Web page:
City of Charleston, South Carolina Comprehensive Plan 2021

In the Charleston City Plan 2021 (the Plan), the City of Charleston, South Carolina presents a roadmap to guide land-use planning, policy, and investment through 2030 with a focus on creating a more resilient and equitable future. This state-mandated comprehensive plan can serve as a resource and tool for a variety of users including city staff, residents, and community organizations. In the Plan, the city focuses its recommendations on areas within Charleston’s Urban Growth Boundary (UGB) and more specifically, addresses the unique characteristics of the five areas of the city that are separated by waterways. The City of Charleston weaves resilience throughout the Plan and also treats resilience and equity as an independent Plan element. In addition, the Plan addresses elements for Affordable Housing, Land-Use, and Natural Resources, among others to accommodate population growth in the face of increasing flood risk.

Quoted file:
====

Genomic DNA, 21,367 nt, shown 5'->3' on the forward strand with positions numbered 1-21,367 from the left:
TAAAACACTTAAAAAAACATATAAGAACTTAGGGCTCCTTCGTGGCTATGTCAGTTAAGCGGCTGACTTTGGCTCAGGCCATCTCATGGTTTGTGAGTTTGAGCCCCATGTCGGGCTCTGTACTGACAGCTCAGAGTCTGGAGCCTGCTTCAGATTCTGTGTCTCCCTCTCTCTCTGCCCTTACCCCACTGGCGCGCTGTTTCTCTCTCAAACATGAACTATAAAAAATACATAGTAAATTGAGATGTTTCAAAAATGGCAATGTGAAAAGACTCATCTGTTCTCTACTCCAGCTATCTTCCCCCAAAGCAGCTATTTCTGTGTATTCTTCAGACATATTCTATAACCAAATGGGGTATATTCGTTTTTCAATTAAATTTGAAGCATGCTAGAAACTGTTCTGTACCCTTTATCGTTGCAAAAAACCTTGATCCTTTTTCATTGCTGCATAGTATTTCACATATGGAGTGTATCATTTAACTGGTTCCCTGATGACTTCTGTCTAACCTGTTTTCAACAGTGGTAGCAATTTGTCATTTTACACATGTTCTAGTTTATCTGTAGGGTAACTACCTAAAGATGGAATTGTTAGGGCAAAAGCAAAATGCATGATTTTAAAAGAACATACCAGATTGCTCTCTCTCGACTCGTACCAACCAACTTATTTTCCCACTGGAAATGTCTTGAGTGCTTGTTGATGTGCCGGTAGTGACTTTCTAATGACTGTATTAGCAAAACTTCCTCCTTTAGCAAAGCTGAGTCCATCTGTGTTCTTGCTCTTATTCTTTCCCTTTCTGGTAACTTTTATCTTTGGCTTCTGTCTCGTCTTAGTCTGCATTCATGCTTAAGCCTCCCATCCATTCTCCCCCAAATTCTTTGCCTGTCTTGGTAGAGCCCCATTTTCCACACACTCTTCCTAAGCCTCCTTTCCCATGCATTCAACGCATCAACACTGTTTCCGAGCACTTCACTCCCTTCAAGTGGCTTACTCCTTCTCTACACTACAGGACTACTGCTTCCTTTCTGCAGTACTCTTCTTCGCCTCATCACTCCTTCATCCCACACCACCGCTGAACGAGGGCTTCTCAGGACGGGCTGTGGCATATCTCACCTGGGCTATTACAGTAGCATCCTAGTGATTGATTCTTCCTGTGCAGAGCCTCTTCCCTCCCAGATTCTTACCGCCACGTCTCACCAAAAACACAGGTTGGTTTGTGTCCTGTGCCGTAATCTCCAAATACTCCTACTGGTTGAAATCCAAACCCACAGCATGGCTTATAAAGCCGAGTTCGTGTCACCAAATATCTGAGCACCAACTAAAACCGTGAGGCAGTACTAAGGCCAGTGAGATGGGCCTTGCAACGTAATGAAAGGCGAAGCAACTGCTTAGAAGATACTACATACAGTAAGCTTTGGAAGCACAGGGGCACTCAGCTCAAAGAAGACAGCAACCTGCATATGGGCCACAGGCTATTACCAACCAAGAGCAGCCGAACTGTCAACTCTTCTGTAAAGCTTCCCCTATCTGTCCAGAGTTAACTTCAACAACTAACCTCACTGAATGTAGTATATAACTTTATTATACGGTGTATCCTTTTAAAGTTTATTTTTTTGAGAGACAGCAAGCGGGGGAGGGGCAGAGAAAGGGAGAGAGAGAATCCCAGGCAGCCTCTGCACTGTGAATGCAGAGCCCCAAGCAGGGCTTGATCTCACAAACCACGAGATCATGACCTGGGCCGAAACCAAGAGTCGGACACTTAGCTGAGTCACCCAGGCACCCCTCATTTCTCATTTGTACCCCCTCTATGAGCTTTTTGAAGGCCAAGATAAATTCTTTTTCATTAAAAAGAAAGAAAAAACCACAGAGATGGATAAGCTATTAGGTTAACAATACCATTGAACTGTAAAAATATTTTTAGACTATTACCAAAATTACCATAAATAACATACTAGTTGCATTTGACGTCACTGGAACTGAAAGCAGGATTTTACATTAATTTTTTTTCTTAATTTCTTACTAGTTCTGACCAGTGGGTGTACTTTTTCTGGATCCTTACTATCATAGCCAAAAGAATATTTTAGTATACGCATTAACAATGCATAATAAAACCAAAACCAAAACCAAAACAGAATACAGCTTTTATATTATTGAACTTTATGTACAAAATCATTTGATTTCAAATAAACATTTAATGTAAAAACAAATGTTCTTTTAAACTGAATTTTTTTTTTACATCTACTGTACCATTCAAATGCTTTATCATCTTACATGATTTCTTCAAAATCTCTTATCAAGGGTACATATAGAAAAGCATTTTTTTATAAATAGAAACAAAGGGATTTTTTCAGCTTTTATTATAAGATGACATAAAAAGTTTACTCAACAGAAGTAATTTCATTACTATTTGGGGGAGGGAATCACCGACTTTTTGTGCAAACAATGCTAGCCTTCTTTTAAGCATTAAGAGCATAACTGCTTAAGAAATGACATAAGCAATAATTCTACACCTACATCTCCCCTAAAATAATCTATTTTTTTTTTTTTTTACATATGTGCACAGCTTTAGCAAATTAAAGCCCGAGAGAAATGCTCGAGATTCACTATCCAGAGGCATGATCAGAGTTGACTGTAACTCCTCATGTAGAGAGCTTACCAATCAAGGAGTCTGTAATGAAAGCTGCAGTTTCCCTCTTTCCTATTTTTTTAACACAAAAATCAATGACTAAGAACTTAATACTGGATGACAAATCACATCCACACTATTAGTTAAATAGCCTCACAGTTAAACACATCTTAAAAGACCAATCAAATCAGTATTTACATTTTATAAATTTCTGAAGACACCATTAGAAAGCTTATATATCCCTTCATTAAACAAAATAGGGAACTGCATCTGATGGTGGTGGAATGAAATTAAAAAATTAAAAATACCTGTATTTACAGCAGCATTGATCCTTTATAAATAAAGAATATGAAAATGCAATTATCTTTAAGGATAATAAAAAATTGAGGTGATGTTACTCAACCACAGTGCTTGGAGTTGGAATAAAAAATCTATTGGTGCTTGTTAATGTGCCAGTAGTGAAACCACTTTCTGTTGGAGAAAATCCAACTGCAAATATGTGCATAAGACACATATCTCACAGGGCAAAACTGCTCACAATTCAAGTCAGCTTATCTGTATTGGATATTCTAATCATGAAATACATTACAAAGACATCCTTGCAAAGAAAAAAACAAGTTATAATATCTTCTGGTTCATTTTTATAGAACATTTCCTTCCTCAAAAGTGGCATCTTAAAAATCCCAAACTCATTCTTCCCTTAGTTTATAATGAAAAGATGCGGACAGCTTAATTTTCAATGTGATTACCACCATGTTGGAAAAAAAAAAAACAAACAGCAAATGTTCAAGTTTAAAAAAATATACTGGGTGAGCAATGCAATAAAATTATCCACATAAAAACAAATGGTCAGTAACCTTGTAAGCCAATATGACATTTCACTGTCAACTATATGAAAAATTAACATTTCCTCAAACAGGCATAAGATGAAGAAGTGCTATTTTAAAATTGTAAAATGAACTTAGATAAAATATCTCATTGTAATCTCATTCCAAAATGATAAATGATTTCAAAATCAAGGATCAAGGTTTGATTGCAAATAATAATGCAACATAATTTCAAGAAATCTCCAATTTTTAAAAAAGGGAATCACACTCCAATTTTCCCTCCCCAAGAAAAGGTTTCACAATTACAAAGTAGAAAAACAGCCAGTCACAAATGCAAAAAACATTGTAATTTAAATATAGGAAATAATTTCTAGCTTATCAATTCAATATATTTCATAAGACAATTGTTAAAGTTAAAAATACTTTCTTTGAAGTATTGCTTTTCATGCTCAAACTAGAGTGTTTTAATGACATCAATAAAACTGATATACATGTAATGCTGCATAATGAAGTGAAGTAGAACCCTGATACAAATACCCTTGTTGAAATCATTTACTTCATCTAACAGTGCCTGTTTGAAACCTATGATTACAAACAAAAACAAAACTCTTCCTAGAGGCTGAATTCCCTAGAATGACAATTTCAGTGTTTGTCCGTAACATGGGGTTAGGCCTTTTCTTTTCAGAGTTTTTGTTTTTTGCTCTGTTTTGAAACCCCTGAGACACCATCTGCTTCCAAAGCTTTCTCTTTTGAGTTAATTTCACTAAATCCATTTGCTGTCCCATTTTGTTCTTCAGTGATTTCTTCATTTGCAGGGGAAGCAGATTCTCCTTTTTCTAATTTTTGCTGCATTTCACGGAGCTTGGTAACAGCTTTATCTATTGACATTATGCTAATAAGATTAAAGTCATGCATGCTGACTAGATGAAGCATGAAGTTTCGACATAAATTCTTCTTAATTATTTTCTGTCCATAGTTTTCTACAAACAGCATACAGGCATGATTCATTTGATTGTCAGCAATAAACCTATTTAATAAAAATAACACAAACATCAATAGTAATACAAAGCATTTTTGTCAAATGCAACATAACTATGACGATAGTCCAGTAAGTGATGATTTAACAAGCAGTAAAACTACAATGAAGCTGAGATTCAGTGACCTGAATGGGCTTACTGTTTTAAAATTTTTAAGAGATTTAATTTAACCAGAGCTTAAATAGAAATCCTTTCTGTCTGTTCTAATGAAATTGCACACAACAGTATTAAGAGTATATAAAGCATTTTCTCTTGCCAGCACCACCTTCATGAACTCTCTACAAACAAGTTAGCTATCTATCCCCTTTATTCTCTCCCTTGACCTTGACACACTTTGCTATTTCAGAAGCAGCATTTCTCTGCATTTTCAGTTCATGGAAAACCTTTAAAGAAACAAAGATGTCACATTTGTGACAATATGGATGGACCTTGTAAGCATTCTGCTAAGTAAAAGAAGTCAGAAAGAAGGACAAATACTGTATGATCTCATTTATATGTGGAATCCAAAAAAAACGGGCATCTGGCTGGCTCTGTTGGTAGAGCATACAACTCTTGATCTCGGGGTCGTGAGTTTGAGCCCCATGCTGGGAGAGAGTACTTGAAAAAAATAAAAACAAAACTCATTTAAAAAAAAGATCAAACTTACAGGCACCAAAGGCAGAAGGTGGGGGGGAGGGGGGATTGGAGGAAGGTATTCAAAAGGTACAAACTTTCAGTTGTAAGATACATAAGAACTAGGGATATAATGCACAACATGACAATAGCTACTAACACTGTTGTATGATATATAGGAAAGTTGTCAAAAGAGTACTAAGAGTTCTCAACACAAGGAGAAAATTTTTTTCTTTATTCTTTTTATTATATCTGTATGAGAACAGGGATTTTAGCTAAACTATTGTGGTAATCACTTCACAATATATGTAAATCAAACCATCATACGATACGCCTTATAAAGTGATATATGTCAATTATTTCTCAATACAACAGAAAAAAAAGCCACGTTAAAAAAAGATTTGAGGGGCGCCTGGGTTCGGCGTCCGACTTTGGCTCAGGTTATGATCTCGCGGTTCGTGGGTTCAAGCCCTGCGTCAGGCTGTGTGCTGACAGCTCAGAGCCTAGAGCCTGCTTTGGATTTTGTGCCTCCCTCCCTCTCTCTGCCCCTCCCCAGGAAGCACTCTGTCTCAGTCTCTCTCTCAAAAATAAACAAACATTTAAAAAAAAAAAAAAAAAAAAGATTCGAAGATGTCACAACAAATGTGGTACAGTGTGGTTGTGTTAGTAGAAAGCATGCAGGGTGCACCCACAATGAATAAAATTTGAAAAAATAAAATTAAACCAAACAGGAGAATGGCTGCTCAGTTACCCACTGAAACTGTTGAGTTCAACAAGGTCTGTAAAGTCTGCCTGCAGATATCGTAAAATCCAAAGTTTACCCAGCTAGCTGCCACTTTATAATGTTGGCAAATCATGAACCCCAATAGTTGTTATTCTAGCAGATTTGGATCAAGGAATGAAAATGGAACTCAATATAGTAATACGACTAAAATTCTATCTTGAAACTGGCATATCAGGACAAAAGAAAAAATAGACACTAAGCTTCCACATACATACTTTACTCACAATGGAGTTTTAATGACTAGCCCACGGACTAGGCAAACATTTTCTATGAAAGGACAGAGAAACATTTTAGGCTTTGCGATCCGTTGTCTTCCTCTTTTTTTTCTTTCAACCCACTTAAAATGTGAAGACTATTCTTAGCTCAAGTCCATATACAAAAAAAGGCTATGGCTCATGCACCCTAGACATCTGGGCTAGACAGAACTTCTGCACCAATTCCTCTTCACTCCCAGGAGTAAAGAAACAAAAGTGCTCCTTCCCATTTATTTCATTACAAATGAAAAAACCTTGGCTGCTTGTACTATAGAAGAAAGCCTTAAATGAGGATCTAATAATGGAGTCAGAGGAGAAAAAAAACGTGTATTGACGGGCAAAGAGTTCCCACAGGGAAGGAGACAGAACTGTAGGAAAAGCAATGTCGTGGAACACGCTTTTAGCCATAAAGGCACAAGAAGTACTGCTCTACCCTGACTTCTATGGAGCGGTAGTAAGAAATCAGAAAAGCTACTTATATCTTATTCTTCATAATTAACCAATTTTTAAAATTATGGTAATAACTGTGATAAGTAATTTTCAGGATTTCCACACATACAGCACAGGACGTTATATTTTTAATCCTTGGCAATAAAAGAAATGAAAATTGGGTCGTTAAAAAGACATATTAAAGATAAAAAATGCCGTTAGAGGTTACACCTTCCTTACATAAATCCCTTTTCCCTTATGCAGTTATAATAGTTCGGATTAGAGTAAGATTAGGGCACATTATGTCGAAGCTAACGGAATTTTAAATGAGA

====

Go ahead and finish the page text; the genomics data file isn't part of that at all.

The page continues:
Over the past decade, Charleston has experienced economic growth and an increase in population, which have increased carbon emissions, gentrification, and income disparities. These impacts have been compounded by sea-level rise and extreme weather events that have damaged infrastructure and greatly impacted public safety, economic activity, and the quality of life in Charleston. The Plan represents a ten-year vision of how to protect and prepare the city’s residents, infrastructure, and natural resources. In completing this version of the Plan, the city was influenced by a new state law. In 2020, state legislation in the Disaster Relief and Resilience Act added resilience to the list of required elements for comprehensive plans.

Throughout the entire plan, the city provides a crosscutting focus on resilience and equity. The Resilience and Equity Framework applied throughout the Plan is shaped by three principles: 

  1. A plan aimed at building resilience must first achieve equity.